Date of Award


Degree Type


Degree Name

Master of Science




Dr. Shiva Singh

Second Advisor

Dr. Kathleen Hill

Third Advisor

Dr. André Lachance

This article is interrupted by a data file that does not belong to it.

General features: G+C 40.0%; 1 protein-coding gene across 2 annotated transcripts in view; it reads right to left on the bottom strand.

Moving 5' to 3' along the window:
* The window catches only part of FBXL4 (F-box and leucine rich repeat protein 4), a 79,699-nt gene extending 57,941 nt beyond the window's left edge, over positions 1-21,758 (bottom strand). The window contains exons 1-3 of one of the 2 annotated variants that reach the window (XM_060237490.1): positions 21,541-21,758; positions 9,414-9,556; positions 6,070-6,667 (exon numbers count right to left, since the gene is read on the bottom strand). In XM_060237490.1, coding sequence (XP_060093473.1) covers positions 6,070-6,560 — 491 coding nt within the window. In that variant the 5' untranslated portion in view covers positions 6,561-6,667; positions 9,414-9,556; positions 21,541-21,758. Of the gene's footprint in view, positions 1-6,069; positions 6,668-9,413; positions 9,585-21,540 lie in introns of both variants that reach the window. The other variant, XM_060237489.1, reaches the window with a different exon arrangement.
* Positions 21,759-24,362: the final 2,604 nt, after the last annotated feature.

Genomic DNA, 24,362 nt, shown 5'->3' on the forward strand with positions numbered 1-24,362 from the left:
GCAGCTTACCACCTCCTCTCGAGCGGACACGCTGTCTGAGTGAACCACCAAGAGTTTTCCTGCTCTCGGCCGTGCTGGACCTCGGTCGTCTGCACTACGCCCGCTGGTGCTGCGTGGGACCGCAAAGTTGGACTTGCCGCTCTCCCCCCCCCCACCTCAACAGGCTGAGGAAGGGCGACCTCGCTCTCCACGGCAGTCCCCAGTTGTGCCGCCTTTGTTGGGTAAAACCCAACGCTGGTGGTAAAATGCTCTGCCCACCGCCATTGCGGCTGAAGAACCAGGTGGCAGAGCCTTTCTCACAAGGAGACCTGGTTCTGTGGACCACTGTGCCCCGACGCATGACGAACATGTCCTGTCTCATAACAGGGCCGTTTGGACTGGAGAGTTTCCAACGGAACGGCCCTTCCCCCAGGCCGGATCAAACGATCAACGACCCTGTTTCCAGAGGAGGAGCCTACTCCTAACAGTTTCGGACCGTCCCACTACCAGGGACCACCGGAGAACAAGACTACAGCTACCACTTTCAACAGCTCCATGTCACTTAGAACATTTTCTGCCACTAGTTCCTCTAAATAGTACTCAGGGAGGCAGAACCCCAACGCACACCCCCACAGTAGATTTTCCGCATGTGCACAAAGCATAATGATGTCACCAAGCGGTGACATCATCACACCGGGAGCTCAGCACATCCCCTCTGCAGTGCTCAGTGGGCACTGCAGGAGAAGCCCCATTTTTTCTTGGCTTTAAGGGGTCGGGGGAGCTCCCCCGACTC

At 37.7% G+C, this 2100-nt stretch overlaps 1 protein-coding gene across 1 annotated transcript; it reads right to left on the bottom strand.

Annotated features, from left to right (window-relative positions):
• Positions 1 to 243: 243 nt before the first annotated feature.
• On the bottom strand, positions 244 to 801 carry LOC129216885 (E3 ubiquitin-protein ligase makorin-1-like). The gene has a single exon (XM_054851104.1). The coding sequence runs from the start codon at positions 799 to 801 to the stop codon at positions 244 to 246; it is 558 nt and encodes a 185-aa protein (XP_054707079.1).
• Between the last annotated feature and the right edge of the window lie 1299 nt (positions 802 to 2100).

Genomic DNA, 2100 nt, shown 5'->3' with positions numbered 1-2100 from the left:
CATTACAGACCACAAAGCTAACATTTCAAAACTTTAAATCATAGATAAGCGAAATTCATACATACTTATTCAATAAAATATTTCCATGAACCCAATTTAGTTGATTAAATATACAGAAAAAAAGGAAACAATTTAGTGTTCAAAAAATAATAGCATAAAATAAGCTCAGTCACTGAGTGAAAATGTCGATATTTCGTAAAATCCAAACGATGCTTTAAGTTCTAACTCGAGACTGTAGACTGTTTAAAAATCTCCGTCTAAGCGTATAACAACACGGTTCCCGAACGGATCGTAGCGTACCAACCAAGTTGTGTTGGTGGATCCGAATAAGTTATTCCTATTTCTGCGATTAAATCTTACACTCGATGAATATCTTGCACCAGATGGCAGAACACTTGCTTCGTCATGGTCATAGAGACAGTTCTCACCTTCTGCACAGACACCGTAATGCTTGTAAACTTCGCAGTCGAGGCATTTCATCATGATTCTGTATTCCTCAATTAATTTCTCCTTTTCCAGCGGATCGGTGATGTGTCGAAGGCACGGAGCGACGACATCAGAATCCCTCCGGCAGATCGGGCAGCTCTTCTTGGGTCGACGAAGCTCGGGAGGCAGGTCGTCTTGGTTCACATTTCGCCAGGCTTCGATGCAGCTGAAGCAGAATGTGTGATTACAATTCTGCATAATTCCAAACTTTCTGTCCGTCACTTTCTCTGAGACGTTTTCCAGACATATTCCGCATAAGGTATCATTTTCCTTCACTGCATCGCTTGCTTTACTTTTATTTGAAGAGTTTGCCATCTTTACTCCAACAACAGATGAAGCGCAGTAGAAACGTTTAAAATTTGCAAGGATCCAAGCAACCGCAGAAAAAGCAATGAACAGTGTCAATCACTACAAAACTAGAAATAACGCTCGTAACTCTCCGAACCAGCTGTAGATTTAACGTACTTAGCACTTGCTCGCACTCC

Attempts to discover the genetic determinants of alcohol and nicotine addiction have been underway for many years. A common site of action for both nicotine and alcohol effects are neuronal nicotinic acetylcholine receptors (nAChR). This thesis deals with the molecular analysis of four nAChR subunits {Chrna4, Chrnb2, Chma5, and Chrna7) and their relationship with alcohol preference (AP) in mice. The alcohol- preferring C57BL∕6J (B6) and alcohol-avoiding DBA∕2J (D2) strains of mice provide a well established genetic model for the study of AP. Semi-quantitative RT-PCR was used to assess πAChR gene expression in the brains of B6 and D2 mice with and without ethanol treatment. Further studies involved SNP association analysis in the F2 generations produced from reciprocal crosses of the B6 and D2 strains, as well as BXD recombinant inbred lines. The gene expression results show that Chrna4 is ethanol responsive in the B6 strain, whereas Chrna5 is strain-specific ethanol-responsive. The F2 segregation results strongly suggest that Chrna5 is associated with AP in mice. Moreover, the data indicate that there may be grandparent-of-origin effects influencing the inheritance of the Chrnb2 genotype. Data on the BXD RI lines did not support a role for nAChRs in AP, however this analysis was limited by the absence of high ethanol preferring lines. The results presented here are novel and identify Chrna5 as a strong candidate for involvement in the AP phenotype in mice.



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